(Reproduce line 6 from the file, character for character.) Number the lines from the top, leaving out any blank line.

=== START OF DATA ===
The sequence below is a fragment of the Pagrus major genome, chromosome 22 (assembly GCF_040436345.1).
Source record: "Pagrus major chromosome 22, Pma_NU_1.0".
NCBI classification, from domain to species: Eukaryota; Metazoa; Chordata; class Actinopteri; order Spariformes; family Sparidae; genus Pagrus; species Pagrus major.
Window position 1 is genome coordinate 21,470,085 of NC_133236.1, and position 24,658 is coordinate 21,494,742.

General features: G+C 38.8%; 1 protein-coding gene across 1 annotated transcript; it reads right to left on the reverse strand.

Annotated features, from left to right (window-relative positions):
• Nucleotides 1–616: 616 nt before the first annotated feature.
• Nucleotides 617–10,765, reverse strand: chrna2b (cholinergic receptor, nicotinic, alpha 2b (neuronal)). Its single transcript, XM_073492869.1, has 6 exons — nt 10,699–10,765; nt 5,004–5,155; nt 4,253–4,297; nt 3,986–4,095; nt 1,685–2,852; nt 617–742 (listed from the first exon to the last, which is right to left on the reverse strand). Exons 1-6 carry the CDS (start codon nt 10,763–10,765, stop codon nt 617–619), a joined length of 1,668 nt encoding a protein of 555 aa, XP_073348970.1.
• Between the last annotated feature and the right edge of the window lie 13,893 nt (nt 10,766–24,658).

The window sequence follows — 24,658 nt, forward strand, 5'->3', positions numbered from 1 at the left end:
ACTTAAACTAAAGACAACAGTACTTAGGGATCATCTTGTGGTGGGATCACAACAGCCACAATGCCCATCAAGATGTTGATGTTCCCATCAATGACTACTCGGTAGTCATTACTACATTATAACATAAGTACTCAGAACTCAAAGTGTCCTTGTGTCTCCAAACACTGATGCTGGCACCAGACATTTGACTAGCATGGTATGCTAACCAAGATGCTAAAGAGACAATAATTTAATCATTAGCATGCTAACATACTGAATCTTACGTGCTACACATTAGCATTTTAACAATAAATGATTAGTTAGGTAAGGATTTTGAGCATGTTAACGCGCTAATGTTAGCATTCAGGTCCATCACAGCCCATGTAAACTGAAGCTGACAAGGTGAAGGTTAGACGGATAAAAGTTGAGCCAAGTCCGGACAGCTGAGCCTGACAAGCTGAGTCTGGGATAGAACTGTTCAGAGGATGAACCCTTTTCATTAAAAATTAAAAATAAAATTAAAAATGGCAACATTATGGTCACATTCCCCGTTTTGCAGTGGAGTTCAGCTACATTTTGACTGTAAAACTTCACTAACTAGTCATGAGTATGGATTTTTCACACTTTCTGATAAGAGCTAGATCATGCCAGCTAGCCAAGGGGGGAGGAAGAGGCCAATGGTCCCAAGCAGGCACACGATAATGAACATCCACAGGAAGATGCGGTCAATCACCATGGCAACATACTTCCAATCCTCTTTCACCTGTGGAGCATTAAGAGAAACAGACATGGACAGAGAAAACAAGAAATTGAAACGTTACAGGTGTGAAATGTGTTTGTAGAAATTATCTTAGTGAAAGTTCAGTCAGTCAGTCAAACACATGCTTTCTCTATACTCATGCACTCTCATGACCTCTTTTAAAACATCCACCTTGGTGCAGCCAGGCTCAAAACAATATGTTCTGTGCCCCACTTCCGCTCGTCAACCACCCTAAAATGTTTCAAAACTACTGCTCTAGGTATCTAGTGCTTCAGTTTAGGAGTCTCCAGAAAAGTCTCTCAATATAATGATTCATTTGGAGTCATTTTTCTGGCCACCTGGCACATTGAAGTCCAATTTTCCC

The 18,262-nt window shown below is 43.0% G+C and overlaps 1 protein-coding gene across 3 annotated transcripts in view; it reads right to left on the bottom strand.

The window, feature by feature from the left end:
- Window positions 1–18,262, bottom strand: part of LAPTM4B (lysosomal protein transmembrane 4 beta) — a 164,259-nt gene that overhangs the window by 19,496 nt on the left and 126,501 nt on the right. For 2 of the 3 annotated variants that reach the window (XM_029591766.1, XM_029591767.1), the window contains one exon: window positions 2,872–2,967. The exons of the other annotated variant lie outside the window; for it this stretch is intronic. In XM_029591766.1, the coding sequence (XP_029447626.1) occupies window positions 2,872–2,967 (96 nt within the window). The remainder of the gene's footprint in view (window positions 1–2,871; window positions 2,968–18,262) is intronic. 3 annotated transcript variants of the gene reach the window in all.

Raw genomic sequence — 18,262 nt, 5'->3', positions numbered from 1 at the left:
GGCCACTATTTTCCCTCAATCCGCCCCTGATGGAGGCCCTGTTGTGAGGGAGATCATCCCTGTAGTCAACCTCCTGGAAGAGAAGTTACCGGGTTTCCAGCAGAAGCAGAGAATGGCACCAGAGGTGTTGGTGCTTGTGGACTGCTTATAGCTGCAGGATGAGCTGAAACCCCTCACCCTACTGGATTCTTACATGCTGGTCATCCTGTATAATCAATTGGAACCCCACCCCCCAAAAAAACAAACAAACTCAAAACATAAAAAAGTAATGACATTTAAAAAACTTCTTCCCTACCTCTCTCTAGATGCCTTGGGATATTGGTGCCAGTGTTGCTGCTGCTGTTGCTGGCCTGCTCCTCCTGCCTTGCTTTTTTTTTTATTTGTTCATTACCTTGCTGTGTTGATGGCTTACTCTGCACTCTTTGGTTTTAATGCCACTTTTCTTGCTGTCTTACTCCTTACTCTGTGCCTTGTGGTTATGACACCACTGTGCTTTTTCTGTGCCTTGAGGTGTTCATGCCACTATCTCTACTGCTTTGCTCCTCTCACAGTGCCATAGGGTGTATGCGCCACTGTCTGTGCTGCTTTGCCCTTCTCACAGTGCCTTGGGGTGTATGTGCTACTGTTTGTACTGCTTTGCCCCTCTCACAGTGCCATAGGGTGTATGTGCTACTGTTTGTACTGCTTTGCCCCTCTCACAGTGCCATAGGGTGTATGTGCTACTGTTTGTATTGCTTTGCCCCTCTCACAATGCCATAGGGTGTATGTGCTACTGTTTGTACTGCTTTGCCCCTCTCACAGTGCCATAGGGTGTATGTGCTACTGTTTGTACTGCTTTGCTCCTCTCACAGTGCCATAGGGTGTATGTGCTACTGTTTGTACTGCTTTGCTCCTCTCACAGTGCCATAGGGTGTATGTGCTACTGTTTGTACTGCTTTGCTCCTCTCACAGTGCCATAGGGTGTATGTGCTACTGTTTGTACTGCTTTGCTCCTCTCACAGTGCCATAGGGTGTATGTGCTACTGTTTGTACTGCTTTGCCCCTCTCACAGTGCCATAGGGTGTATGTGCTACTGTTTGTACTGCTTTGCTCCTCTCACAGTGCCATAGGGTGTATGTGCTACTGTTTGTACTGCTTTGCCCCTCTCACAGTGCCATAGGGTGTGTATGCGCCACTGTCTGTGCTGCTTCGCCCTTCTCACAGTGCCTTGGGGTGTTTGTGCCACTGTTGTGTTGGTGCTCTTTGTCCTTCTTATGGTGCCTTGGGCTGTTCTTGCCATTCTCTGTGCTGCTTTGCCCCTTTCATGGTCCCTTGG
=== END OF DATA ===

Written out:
Annotated features, from left to right (window-relative positions):